# Is Chern-number for free fermion system always limited by total band number, i.e. number of orbits with a unit cell?

If so, how to see that? Also I think it has been proven that the total Chern-number for free fermion system is 0? If you know how to prove it, please make some comment or hopefully a sketch of proof. I encounter this in a funny way. In fact, I just want to confirm the maximum Chern-number on Honeycomb lattice is 2 which I conjectured from a very peculiar way.

(I know people have already developed method to design bands with arbitrary Chern number. However that does not violate the statement since what they've achieved is to have multilayered system which essentially have N orbits in one unit cell to have a band with Chern-number N)

https://arxiv.org/abs/1205.5792 The first example in the paper is $$C=3$$ on a triangular lattice with two orbitals per site. It is essentially three-layers of Haldane's honeycomb lattice model, but stacked together in a clever way so the translation symmetry is restored.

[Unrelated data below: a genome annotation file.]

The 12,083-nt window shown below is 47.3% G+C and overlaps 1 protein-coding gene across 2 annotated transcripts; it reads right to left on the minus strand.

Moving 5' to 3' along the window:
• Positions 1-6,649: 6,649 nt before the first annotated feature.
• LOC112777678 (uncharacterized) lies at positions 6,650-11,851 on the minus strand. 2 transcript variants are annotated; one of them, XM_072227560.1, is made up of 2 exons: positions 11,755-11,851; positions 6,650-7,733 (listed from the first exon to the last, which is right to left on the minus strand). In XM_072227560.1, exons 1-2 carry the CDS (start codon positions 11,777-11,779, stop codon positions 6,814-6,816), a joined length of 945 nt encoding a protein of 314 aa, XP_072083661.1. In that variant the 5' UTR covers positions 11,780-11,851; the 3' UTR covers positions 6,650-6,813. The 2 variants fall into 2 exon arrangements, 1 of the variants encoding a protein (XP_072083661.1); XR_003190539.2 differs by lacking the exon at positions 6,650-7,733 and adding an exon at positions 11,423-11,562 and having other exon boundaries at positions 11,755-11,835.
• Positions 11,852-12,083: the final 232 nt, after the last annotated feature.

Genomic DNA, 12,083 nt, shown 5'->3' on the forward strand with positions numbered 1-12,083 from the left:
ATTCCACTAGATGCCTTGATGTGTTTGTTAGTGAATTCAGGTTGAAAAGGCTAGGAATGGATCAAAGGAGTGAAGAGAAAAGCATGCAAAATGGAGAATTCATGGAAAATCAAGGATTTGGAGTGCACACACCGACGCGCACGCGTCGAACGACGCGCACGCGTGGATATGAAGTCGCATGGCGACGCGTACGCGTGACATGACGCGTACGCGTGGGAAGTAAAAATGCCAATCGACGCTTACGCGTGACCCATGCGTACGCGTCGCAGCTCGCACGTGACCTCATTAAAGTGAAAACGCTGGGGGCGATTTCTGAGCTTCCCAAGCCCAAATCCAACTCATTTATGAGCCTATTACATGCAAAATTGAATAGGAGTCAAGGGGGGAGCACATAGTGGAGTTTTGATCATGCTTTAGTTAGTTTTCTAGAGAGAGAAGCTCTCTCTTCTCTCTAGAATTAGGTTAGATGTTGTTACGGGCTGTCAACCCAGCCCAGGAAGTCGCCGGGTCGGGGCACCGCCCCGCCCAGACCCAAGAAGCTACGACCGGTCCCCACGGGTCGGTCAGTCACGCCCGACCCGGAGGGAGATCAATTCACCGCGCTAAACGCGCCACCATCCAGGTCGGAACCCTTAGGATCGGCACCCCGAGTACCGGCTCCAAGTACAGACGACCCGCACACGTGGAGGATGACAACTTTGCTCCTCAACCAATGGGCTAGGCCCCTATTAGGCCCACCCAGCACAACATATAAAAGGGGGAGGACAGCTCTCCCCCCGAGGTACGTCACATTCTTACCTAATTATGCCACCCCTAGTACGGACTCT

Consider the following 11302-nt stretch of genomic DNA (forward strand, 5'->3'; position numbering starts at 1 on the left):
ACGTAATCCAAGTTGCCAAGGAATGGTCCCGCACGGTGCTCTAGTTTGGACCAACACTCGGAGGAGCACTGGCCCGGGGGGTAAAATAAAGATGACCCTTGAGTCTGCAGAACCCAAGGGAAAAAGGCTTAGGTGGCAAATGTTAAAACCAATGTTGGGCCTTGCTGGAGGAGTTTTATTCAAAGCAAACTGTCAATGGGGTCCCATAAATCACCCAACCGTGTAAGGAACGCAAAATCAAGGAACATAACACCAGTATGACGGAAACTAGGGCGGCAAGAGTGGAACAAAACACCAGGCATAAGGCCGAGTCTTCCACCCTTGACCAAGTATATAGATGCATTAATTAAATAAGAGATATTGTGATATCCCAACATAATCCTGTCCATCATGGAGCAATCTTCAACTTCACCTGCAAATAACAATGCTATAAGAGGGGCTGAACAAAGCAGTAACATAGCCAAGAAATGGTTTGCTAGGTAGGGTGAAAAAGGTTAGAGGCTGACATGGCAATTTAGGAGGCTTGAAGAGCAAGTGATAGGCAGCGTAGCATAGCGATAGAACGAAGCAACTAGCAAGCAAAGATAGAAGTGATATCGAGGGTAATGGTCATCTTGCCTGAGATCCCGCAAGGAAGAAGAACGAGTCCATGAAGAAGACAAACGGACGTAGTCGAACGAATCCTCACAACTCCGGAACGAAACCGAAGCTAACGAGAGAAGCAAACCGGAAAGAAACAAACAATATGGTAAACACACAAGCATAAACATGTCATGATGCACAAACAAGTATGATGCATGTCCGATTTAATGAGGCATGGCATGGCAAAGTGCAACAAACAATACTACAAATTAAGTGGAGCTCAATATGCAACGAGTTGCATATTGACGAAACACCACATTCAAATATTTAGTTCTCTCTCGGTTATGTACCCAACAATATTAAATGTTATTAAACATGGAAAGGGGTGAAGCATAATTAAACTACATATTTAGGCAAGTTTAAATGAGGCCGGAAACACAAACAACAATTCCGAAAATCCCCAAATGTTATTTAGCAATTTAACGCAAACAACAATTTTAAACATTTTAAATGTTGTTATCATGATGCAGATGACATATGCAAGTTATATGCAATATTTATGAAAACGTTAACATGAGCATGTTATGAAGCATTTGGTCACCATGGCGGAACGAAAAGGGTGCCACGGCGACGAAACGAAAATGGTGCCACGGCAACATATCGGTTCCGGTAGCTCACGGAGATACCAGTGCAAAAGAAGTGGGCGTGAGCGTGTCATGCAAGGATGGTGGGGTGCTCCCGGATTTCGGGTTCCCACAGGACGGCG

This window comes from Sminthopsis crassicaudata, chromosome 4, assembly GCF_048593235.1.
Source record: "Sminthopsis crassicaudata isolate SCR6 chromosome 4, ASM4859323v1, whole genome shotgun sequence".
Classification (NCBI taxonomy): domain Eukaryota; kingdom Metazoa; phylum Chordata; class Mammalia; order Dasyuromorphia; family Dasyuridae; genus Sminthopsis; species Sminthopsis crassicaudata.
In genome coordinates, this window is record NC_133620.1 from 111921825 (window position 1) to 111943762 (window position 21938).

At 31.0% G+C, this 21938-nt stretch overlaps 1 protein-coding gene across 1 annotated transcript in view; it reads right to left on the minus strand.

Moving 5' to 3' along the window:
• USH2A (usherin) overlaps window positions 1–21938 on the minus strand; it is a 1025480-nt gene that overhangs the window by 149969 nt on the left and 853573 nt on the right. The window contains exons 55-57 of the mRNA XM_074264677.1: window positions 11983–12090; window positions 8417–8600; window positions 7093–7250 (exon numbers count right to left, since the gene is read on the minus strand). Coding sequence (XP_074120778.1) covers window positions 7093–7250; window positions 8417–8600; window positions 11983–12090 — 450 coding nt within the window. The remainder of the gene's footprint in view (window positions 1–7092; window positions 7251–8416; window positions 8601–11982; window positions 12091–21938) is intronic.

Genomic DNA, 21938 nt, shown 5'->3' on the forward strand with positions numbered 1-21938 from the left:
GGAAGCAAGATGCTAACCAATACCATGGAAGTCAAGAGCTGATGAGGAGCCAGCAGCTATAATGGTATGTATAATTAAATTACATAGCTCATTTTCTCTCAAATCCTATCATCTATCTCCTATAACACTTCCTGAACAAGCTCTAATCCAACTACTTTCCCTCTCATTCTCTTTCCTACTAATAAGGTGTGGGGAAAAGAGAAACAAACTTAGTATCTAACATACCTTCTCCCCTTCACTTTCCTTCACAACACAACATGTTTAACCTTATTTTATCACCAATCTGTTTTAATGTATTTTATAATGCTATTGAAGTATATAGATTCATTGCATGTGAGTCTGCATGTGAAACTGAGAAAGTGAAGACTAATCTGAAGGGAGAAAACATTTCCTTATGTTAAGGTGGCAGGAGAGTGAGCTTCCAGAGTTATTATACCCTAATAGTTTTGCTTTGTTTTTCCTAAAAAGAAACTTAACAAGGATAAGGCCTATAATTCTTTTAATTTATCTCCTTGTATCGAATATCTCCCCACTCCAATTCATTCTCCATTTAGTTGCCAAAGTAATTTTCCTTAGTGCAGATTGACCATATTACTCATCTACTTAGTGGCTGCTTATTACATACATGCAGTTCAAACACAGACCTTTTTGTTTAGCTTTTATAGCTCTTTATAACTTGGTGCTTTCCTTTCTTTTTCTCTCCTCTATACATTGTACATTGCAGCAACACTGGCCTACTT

UPDATE: In fact two-band free fermion Hamiltonian on a square lattice can realize higher Chern number. Write $$H=\sum_{\mathbf{k}}c_{\mathbf{k}}^\dagger h(\mathbf{k})c_{\mathbf{k}}$$, where $$h(\mathbf{k})=n(\mathbf{k})\cdot{\sigma}$$. $$n(\mathbf{k})/|n(\mathbf{k})|$$ is a map from $$T^2$$ to $$S^2$$ and the Chern number is just the winding number (or the degree of the map). So obviously there is no bound on the winding number. And it is not hard to write down representatives for each winding number. The only problem is that to realize higher Chern number, you need longer and longer range hopping. So the limitation is really how short-range you want the hopping terms to be, not the number of orbitals.